Our team read an article a couple weeks ago on culture in education. We found the perspective very interesting and wanted to share the article with you. It's very long and takes a while to read so we thought we would pull out a few quotes to share some ideas.
When you think of culture, what are you picturing?
"Cultural preferences are strongly embedded because humans are highly social creatures with strong needs to fit within our groups. There are many layers of culture, from work and family cultures to community and regional cultures up to national and even international cultures based on shared heritage and language. Culture is learned but is also constrained by human nature."
Our Own Cultural Perspective
"Cultural sensitivity is not just one-way, however. Instructional providers should be acutely aware of their own culture because their world views cannot be separated from the training that they develop (Thomas, Mitchell, & Joseph, 2002). They should become cognizant of how their own cultural perspectives are represented in the design decisions they make. Furthermore, instructional providers should examine the assumptions they hold about how learners will and should respond, keeping an open mind for potentially unexpected responses. Moreover, they must balance the need to help students adapt to specific professional, academic, and mainstream cultures (which instructors, by proxy, represent) and the need to embrace the culture in which the student is embedded (Henderson, 1996). This is no small challenge."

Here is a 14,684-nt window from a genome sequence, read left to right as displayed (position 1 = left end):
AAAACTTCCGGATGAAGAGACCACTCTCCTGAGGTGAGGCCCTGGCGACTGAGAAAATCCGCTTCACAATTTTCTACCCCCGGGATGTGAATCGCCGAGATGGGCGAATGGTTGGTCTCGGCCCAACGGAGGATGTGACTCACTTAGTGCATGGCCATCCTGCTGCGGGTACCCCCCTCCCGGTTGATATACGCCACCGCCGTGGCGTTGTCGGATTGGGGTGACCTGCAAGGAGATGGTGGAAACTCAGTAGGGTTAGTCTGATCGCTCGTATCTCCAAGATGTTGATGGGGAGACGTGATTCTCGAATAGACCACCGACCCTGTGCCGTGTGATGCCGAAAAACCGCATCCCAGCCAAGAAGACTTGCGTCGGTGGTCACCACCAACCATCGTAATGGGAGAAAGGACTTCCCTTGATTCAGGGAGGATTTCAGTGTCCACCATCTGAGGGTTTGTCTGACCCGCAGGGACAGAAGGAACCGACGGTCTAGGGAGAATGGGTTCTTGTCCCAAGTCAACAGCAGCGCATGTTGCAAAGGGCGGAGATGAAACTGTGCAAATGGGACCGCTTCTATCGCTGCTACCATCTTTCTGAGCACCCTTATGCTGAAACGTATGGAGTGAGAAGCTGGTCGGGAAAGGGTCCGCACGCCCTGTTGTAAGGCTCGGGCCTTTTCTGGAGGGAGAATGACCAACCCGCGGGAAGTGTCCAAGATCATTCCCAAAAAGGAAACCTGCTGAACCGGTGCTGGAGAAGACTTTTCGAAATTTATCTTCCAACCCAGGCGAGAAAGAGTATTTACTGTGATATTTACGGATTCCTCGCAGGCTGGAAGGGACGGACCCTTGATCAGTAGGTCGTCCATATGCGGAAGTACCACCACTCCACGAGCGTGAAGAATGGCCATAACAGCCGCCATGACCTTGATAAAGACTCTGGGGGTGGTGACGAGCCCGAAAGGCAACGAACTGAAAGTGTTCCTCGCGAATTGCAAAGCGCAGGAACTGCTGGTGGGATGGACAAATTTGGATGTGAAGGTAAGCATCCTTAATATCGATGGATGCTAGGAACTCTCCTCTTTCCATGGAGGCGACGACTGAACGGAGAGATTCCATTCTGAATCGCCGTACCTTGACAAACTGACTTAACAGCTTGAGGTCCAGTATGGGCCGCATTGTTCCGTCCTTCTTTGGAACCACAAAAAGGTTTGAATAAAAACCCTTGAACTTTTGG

We thought it was interesting to think about how our own culture effects how we teach or what we value as important. As educators using differentiation in our lessons we think about our kid's needs and perspectives. What about our cultural perspectives?
The Culture of Technology Use
Another point that was brought up in the article is the culture of technology use. When it comes to technology use, we grew up in a vastly different era than the learners of today. Does this play a part in a cultural divide between learners and educators? What does that mean in the classroom? Does this change the way you design your experiences?
Here is the full article: